Reply

    Vic August 26, 2012 at 2:26 am

    I wouldnt use the word Morons in this case as you forgot to mention TANF and other WELFARE in some states is limited to three years lifetime. So your point is a quick flashed single moment in time picture of poverty for the veteran’s family that is probably not going to meet their needs anyway vs the responsibility a parent has, veteran or not, toward his children?

    What we forget here is the safety, wellbeing, and dignity of the veteran’s family.

    Im confused with your statements about welfare, VA disability compensation is not welfare. As for the food stamp example, I am pretty certain, they count the family income regardless if the other parent isnt in the home. This is why child support and alimony is so important. These families are in a catch 22 situation….although my spouse volunteers support for the children and I, and our income is probably considered low for us, I cannot qualify for things such as a school bus ride without having to pay because until a legal separation whatever my spouse takes is counted against the family.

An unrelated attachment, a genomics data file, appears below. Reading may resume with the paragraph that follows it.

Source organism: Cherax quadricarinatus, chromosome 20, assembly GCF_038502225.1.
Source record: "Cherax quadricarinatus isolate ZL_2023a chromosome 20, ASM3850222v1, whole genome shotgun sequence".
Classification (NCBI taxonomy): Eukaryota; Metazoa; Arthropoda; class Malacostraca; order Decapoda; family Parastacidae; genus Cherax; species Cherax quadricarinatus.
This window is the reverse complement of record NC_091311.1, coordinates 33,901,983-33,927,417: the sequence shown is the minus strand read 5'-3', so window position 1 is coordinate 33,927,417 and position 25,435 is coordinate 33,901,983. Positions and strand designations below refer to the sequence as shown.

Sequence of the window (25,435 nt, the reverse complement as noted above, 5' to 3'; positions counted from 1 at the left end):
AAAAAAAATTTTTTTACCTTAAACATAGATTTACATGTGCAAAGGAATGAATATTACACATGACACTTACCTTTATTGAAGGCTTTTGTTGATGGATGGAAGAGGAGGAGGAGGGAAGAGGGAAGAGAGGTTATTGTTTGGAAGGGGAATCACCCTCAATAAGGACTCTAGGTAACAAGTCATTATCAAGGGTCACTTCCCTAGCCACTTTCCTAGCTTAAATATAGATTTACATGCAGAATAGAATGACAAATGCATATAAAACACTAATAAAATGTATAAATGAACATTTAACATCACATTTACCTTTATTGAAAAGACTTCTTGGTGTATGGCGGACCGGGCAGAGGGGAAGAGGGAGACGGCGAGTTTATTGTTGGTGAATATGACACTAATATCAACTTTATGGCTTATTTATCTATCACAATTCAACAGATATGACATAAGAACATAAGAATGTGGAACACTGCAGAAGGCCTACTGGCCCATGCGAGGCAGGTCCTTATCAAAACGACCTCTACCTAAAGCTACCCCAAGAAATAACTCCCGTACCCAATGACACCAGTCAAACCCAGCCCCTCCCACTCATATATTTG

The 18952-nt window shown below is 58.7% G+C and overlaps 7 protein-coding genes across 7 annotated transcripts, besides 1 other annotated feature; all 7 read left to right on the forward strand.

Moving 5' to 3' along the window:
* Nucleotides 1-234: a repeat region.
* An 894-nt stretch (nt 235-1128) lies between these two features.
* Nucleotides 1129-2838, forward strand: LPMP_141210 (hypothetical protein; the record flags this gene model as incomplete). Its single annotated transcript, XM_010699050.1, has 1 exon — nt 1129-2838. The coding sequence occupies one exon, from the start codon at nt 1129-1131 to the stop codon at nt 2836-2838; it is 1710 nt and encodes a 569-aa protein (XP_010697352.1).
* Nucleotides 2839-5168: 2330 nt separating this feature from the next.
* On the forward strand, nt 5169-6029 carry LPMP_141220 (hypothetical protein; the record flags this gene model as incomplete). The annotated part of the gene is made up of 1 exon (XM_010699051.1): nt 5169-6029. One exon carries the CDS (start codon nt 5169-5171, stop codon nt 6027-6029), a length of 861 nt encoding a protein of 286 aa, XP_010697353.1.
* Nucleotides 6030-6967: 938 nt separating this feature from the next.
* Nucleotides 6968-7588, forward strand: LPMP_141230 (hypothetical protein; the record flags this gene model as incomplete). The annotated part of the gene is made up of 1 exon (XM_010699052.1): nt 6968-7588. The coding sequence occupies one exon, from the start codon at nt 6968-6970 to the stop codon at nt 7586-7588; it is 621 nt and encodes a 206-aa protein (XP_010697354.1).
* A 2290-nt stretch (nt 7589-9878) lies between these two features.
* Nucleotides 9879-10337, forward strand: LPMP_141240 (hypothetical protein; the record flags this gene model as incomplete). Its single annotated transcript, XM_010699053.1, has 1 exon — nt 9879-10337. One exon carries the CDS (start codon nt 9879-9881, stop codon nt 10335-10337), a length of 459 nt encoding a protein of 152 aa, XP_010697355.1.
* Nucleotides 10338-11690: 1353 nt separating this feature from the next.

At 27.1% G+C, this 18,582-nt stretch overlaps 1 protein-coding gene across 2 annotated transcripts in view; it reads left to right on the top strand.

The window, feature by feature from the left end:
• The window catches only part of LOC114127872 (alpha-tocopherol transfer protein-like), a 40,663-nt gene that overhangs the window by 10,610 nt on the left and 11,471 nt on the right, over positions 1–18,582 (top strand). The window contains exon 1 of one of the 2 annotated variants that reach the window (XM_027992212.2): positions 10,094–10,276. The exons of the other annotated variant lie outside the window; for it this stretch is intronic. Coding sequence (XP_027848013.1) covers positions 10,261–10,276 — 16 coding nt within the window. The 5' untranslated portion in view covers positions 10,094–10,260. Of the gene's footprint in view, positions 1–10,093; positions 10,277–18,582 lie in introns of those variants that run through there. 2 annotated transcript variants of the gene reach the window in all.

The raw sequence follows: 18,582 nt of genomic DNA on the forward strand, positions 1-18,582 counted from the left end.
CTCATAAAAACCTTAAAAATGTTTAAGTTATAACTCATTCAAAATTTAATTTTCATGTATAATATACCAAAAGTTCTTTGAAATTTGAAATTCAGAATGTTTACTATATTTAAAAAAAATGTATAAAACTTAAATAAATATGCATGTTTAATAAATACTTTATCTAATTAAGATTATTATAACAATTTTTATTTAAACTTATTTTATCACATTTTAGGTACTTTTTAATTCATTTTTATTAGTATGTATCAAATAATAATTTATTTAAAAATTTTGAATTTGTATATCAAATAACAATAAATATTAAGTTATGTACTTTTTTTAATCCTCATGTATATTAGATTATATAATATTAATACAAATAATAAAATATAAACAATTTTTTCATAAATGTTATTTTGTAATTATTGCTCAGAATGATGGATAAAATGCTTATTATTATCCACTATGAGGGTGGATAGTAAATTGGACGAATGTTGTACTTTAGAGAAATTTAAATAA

Reply

    Vic August 26, 2012 at 2:05 am

    Shall we forget that nothing is black and white. The disabled veteran in our family abandoned us, with several young children and one disabled. He had been cared for by the spouse for more than a decade and even went to asking the spouse to leave her career behind to stay at home and care for everyone. I ask, is it right for him to walk away with compensation allocated to him in lieu of his past ability to work, money awarded so he may care for himself and family.

    I ask, how much greed do you think a man should possess so that he may enjoy benefits not fully awarded for his own personal use, to start a new life, find a new woman, and or indulge in potentially wasteful habits, all the meantime his legal family can’t make ends meet, borrows to stay afloat, and are unsure of their future.